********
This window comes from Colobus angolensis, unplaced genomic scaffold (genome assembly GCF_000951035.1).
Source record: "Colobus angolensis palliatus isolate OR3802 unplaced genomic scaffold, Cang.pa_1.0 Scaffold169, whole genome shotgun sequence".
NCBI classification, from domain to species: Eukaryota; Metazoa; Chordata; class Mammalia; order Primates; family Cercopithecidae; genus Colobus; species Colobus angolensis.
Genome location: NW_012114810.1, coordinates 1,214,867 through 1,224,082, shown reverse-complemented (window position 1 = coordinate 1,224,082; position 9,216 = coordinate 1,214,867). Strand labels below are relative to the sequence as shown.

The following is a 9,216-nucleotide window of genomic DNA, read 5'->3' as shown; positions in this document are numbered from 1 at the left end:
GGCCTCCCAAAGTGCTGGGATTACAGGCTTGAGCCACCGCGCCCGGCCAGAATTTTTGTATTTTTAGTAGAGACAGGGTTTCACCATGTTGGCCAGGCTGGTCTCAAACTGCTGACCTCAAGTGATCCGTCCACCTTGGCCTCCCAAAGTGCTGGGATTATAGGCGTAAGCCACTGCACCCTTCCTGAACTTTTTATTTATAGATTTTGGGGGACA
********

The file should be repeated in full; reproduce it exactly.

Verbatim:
This window comes from Colobus angolensis, unplaced genomic scaffold (genome assembly GCF_000951035.1).
Source record: "Colobus angolensis palliatus isolate OR3802 unplaced genomic scaffold, Cang.pa_1.0 Scaffold169, whole genome shotgun sequence".
NCBI classification, from domain to species: Eukaryota; Metazoa; Chordata; class Mammalia; order Primates; family Cercopithecidae; genus Colobus; species Colobus angolensis.
Genome location: NW_012114810.1, coordinates 1,214,867 through 1,224,082, shown reverse-complemented (window position 1 = coordinate 1,224,082; position 9,216 = coordinate 1,214,867). Strand labels below are relative to the sequence as shown.

The following is a 9,216-nucleotide window of genomic DNA, read 5'->3' as shown; positions in this document are numbered from 1 at the left end:
GGCCTCCCAAAGTGCTGGGATTACAGGCTTGAGCCACCGCGCCCGGCCAGAATTTTTGTATTTTTAGTAGAGACAGGGTTTCACCATGTTGGCCAGGCTGGTCTCAAACTGCTGACCTCAAGTGATCCGTCCACCTTGGCCTCCCAAAGTGCTGGGATTATAGGCGTAAGCCACTGCACCCTTCCTGAACTTTTTATTTATAGATTTTGGGGGACA